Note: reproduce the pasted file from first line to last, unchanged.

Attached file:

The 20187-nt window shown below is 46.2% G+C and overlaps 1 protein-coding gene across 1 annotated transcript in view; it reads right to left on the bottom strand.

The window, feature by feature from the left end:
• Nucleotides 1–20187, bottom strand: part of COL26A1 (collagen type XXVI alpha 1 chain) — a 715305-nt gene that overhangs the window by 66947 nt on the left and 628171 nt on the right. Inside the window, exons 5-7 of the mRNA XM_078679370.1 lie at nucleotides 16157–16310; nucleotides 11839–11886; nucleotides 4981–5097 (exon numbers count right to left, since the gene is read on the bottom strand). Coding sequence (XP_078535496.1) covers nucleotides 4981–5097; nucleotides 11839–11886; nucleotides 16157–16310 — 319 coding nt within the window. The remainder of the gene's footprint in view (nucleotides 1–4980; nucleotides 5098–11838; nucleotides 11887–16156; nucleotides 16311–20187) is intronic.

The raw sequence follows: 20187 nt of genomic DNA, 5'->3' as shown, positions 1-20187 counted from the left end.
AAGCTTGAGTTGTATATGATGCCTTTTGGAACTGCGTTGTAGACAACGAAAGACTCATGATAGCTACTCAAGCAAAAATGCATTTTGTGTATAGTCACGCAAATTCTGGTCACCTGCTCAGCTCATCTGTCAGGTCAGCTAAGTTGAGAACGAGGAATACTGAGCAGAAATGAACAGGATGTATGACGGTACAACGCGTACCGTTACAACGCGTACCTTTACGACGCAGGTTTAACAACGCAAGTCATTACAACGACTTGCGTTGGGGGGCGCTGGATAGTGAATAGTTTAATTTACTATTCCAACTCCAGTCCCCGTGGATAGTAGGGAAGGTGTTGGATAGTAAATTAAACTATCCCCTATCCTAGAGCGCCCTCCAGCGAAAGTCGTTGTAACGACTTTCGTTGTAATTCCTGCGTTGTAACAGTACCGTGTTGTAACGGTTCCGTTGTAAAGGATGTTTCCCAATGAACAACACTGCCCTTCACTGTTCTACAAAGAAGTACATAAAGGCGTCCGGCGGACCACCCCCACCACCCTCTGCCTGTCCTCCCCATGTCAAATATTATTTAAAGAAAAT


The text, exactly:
The 20187-nt window shown below is 46.2% G+C and overlaps 1 protein-coding gene across 1 annotated transcript in view; it reads right to left on the bottom strand.

The window, feature by feature from the left end:
• Nucleotides 1–20187, bottom strand: part of COL26A1 (collagen type XXVI alpha 1 chain) — a 715305-nt gene that overhangs the window by 66947 nt on the left and 628171 nt on the right. Inside the window, exons 5-7 of the mRNA XM_078679370.1 lie at nucleotides 16157–16310; nucleotides 11839–11886; nucleotides 4981–5097 (exon numbers count right to left, since the gene is read on the bottom strand). Coding sequence (XP_078535496.1) covers nucleotides 4981–5097; nucleotides 11839–11886; nucleotides 16157–16310 — 319 coding nt within the window. The remainder of the gene's footprint in view (nucleotides 1–4980; nucleotides 5098–11838; nucleotides 11887–16156; nucleotides 16311–20187) is intronic.

The raw sequence follows: 20187 nt of genomic DNA, 5'->3' as shown, positions 1-20187 counted from the left end.
AAGCTTGAGTTGTATATGATGCCTTTTGGAACTGCGTTGTAGACAACGAAAGACTCATGATAGCTACTCAAGCAAAAATGCATTTTGTGTATAGTCACGCAAATTCTGGTCACCTGCTCAGCTCATCTGTCAGGTCAGCTAAGTTGAGAACGAGGAATACTGAGCAGAAATGAACAGGATGTATGACGGTACAACGCGTACCGTTACAACGCGTACCTTTACGACGCAGGTTTAACAACGCAAGTCATTACAACGACTTGCGTTGGGGGGCGCTGGATAGTGAATAGTTTAATTTACTATTCCAACTCCAGTCCCCGTGGATAGTAGGGAAGGTGTTGGATAGTAAATTAAACTATCCCCTATCCTAGAGCGCCCTCCAGCGAAAGTCGTTGTAACGACTTTCGTTGTAATTCCTGCGTTGTAACAGTACCGTGTTGTAACGGTTCCGTTGTAAAGGATGTTTCCCAATGAACAACACTGCCCTTCACTGTTCTACAAAGAAGTACATAAAGGCGTCCGGCGGACCACCCCCACCACCCTCTGCCTGTCCTCCCCATGTCAAATATTATTTAAAGAAAAT